CLINICAL REPORT Calcium and Vitamin D Requirements of Enterally Fed Preterm Infants


Bone health is a critical concern in managing preterm infants. Key nutrients of importance are calcium, vitamin D, and phosphorus. Although human milk is critical for the health of preterm infants, it is low in these nutrients relative to the needs of the infants during growth. Strategies should be in place to fortify human milk for preterm infants with birth weight <1800 to 2000 g and to ensure adequate mineral intake during hospitalization and after hospital discharge. Biochemical monitoring of very low birth weight infants should be performed during their hospitalization. Vitamin D should be provided at 200 to 400 IU/day both during hospitalization and after discharge from the hospital. Infants with radiologic evidence of rickets should have efforts made to maximize calcium and phosphorus intake by using available commercial products and, if needed, direct supplementation with these minerals. Pediatrics 2013;131:e1676–e1683 In 2011, the Institute of Medicine (IOM) released dietary guidelines for calcium and vitamin D intakes for all age groups.1 However, no intake recommendations were made specifically for preterm infants, because they were considered a special population and did not fit within the guidelines for dietary reference intakes developed by the IOM. Preterm infants have unique bone mineral requirements that may not be assumed to be similar to those of full-term newborn infants. Previous statements in the United States have limited their recommendations to full-term infants.2,3 However, The European Society for Pediatric Gastroenterology, Hepatology, and Nutrition has recently described enteral nutrition recommendations for preterm infants.4,5 Data on in utero bone mineralization rates are limited. Cadaver studies, beginning with the classic work of Widdowson et al,6 generally support an in utero accretion of calcium during the third trimester of 100 to 130 mg/kg per day, peaking between 32 and 36 weeks’ gestation. Phosphorus accretion is approximately half the accretion of calcium throughout gestation. Remarkably, more recent reevaluation of these data by using modern body composition techniques7 provided values similar to those developed by Widdowson et al.6 In full-term infants, there is a strong correlation between maternal and infant cord blood 25-hydroxyvitamin D (25-OH-D) concentrations, although the cord blood concentration is less than the maternal concentration.8 A substantial proportion of pregnant women, especially Steven A. Abrams, MD and the COMMITTEE ON NUTRITION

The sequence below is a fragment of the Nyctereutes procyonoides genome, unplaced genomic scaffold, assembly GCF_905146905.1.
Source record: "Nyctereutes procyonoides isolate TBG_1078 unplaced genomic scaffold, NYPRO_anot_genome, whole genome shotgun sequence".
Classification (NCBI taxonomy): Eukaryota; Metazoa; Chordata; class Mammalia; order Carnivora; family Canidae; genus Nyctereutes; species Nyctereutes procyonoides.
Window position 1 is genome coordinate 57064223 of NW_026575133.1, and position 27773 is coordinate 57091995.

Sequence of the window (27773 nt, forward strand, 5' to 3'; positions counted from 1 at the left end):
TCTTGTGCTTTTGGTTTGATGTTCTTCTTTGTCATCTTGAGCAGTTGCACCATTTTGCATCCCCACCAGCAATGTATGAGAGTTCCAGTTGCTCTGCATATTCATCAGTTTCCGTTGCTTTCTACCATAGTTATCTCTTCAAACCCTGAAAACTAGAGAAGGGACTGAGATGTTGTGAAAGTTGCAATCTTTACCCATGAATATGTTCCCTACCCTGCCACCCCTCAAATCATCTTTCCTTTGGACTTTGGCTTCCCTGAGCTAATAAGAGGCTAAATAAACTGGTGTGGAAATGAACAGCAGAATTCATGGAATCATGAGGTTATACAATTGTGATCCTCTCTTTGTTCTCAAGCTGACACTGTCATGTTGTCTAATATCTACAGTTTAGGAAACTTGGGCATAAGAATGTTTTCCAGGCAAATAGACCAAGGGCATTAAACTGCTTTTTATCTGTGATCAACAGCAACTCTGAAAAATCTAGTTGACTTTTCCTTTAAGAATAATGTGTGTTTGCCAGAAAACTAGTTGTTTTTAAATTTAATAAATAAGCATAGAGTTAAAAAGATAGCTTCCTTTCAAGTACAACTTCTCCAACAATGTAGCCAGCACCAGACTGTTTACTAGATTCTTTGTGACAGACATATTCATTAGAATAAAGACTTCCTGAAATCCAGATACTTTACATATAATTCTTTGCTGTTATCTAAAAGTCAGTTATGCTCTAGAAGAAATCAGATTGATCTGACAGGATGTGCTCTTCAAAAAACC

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@inproceedings{Abrams2013CLINICALRC, title={CLINICAL REPORT Calcium and Vitamin D Requirements of Enterally Fed Preterm Infants}, author={Steven A Abrams}, year={2013} }